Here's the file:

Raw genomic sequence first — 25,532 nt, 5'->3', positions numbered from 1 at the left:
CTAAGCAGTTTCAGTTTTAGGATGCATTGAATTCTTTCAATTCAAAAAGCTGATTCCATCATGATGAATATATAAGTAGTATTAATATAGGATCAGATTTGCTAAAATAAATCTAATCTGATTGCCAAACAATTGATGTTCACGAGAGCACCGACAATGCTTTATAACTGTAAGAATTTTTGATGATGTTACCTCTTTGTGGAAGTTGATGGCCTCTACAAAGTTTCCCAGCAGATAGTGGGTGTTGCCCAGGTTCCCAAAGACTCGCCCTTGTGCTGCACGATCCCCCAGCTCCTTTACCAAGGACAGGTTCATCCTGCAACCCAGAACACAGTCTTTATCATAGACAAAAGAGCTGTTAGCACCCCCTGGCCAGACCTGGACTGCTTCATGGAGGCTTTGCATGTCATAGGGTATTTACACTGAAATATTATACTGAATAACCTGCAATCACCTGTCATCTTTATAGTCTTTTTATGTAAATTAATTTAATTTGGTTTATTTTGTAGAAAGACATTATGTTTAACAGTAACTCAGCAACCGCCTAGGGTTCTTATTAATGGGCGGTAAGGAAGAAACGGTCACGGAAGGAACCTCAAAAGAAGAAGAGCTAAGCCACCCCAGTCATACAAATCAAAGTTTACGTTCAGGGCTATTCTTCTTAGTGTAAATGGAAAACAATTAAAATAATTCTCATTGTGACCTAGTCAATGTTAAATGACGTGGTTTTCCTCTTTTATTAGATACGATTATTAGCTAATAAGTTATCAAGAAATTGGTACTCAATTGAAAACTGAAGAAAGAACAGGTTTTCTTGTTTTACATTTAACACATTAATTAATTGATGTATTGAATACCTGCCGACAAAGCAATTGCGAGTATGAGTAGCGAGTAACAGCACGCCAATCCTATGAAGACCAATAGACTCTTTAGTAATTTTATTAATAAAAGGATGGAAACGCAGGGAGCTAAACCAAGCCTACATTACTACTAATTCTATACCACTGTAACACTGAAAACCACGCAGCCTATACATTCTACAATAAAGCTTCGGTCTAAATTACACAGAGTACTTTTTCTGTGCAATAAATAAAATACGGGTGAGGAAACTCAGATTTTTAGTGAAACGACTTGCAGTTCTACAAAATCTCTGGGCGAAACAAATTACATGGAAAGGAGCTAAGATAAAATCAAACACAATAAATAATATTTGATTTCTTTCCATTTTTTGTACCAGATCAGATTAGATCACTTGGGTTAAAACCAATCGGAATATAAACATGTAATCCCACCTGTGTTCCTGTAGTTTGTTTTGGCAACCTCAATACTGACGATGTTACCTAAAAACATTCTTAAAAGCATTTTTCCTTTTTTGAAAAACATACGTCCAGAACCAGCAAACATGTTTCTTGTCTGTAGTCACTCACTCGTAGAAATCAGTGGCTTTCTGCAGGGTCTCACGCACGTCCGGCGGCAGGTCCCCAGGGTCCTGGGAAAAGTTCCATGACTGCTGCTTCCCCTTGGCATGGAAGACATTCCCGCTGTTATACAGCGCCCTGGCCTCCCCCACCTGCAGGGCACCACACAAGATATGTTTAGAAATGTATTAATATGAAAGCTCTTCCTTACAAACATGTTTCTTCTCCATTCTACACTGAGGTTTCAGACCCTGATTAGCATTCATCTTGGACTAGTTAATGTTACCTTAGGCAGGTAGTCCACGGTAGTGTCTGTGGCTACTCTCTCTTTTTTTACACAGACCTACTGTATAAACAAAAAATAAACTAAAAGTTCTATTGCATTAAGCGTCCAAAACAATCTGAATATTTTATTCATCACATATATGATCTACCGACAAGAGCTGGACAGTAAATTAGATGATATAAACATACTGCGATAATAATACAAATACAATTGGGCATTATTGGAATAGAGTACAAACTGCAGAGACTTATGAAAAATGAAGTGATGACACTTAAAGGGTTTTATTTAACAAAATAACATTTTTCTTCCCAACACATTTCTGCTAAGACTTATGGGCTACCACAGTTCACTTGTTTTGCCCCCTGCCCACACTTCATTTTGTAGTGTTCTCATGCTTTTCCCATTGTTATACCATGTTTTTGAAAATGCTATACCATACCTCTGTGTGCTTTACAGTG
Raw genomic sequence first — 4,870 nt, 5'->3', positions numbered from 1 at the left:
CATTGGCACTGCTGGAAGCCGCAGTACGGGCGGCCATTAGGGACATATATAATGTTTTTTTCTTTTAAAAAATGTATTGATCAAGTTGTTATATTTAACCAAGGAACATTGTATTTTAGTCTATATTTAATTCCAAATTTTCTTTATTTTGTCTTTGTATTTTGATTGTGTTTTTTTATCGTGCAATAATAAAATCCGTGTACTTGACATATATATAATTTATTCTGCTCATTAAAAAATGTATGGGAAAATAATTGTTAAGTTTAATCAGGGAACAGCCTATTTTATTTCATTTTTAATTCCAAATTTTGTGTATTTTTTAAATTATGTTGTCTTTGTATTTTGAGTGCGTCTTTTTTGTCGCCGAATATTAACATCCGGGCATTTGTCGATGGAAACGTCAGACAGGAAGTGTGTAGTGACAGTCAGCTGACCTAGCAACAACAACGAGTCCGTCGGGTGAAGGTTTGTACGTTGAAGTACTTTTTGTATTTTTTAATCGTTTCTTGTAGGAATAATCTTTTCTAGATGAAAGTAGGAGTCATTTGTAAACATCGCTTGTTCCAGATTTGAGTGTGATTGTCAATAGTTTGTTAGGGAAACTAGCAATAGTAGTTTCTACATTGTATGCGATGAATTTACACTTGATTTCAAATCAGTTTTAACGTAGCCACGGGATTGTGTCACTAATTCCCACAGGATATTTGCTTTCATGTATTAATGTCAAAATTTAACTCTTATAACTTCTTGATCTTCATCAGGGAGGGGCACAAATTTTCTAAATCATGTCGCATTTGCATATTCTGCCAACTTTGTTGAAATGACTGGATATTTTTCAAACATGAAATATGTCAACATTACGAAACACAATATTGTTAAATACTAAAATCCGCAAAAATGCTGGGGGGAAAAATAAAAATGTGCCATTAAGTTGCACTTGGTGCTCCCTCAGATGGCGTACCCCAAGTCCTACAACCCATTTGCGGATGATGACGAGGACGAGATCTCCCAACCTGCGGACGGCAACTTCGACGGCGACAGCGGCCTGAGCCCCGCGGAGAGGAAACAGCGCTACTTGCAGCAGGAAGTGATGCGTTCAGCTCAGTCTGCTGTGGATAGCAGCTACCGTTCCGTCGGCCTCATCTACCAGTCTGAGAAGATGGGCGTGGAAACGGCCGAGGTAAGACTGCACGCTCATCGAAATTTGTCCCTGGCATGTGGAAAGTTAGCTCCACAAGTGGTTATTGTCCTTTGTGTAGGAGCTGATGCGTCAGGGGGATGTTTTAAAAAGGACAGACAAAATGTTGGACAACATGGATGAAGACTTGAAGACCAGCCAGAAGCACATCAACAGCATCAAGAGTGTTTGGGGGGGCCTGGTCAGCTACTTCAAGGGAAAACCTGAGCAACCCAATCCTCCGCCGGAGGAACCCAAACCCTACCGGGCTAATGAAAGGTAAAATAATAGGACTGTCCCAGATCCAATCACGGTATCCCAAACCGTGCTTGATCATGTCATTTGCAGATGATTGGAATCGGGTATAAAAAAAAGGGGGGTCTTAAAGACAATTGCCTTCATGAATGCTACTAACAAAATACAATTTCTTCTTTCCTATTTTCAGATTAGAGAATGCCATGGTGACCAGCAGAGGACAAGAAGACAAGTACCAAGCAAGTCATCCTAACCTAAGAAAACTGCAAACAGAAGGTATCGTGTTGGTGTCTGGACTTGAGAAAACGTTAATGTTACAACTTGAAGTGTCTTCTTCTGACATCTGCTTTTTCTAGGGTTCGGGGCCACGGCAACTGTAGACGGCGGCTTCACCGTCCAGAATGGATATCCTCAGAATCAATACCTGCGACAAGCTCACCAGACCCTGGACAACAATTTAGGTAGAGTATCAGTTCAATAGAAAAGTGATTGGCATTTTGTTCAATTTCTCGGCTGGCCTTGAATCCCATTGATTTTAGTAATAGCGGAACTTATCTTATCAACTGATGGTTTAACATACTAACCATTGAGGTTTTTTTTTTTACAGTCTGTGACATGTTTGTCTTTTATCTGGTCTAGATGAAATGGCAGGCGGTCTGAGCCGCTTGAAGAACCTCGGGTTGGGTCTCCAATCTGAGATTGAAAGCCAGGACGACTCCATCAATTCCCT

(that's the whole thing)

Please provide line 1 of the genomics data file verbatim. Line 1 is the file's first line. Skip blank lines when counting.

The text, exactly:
Raw genomic sequence first — 25,532 nt, 5'->3', positions numbered from 1 at the left: